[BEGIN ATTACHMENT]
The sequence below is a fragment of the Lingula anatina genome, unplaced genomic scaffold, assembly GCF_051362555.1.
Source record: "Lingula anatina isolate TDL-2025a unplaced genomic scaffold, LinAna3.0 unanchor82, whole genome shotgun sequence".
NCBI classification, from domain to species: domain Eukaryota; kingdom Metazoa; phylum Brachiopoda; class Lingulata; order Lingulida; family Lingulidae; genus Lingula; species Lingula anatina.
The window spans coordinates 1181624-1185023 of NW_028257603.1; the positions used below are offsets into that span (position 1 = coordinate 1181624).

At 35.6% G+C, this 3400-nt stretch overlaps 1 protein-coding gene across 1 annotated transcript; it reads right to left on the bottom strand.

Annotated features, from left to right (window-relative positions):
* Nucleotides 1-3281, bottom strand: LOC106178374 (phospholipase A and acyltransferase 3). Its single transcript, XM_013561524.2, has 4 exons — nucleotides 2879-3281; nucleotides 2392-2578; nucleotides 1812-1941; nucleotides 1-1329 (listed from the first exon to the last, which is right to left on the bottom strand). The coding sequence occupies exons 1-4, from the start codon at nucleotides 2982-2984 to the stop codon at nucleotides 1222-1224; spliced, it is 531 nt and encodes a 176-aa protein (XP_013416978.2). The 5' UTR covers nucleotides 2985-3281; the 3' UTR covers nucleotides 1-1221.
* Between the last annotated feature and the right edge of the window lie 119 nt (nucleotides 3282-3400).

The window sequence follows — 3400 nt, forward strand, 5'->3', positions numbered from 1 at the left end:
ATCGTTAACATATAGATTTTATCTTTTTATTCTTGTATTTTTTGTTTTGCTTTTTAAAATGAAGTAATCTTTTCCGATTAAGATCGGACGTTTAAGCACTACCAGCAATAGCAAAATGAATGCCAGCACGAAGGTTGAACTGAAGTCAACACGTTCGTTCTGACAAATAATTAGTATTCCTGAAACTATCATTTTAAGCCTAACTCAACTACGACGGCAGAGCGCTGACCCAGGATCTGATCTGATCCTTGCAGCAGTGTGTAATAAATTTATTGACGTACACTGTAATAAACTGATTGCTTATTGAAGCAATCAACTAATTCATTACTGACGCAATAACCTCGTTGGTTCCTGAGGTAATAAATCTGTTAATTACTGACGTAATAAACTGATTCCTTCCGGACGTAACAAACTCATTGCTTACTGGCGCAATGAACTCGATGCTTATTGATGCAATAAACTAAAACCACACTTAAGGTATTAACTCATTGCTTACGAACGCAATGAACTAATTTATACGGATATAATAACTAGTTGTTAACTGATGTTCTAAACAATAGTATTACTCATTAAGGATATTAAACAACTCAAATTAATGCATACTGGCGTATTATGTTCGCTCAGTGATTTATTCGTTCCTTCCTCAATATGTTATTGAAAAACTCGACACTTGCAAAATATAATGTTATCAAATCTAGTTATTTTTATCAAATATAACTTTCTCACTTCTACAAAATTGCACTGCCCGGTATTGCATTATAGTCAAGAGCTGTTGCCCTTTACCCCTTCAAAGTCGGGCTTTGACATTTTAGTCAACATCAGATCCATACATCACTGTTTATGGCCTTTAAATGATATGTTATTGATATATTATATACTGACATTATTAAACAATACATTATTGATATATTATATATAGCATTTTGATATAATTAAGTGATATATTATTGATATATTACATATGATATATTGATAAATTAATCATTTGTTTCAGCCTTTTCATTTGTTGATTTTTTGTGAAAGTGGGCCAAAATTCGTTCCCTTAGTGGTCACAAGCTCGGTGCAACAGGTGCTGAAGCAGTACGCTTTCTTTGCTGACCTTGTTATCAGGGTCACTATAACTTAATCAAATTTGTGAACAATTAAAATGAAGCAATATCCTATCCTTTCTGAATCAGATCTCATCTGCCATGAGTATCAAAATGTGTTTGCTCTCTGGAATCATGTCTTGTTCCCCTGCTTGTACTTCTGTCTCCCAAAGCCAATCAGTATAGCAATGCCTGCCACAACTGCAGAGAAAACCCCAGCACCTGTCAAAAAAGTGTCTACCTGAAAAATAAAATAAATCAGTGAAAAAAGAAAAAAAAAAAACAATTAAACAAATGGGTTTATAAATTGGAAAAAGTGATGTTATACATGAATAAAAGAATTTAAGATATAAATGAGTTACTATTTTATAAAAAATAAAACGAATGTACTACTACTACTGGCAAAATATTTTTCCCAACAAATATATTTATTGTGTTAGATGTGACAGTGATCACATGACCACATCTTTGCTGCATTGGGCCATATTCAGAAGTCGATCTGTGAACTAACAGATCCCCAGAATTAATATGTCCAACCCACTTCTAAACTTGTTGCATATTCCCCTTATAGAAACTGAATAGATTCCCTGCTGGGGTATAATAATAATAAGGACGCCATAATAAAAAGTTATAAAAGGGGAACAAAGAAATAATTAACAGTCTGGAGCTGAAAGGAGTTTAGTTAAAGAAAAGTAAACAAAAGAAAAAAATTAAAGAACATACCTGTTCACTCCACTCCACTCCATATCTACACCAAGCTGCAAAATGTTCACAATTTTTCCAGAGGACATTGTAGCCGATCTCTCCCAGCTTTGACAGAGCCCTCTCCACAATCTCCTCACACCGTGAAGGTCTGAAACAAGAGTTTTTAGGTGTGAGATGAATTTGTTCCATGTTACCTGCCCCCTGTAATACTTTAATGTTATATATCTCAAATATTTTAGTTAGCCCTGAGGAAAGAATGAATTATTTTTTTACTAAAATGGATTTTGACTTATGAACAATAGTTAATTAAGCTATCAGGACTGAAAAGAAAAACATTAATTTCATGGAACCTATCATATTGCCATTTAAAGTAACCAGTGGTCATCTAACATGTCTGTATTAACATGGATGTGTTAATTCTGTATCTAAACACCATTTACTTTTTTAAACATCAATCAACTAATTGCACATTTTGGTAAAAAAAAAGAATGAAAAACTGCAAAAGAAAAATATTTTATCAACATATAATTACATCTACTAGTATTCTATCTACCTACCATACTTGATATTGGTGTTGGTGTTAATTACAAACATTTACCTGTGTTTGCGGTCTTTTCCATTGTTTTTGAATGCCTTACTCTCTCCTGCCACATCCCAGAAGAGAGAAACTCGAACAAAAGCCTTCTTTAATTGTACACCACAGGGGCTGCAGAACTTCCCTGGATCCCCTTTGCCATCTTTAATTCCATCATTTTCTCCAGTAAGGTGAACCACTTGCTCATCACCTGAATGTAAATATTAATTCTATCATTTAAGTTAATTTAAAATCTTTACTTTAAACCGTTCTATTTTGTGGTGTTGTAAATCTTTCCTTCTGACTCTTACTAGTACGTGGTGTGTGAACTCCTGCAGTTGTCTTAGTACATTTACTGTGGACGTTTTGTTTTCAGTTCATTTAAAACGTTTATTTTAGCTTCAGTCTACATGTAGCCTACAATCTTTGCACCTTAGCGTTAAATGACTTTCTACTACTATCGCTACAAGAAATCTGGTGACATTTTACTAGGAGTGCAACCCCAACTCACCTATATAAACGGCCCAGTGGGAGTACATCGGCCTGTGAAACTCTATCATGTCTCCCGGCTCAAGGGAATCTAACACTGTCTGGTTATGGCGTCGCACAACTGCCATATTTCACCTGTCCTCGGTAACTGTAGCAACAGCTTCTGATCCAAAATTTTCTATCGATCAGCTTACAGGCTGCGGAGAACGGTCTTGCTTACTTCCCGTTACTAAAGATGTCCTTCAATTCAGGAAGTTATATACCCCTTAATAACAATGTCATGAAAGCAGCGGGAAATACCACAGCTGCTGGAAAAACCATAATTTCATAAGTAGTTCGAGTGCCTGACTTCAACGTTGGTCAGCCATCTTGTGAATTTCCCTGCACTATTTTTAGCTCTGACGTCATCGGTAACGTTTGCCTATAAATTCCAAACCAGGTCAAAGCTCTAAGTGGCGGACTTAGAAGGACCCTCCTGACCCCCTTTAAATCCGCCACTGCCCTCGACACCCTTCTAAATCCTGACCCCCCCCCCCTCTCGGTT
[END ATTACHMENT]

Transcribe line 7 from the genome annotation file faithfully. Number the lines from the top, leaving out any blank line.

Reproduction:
* Nucleotides 1-3281, bottom strand: LOC106178374 (phospholipase A and acyltransferase 3). Its single transcript, XM_013561524.2, has 4 exons — nucleotides 2879-3281; nucleotides 2392-2578; nucleotides 1812-1941; nucleotides 1-1329 (listed from the first exon to the last, which is right to left on the bottom strand). The coding sequence occupies exons 1-4, from the start codon at nucleotides 2982-2984 to the stop codon at nucleotides 1222-1224; spliced, it is 531 nt and encodes a 176-aa protein (XP_013416978.2). The 5' UTR covers nucleotides 2985-3281; the 3' UTR covers nucleotides 1-1221.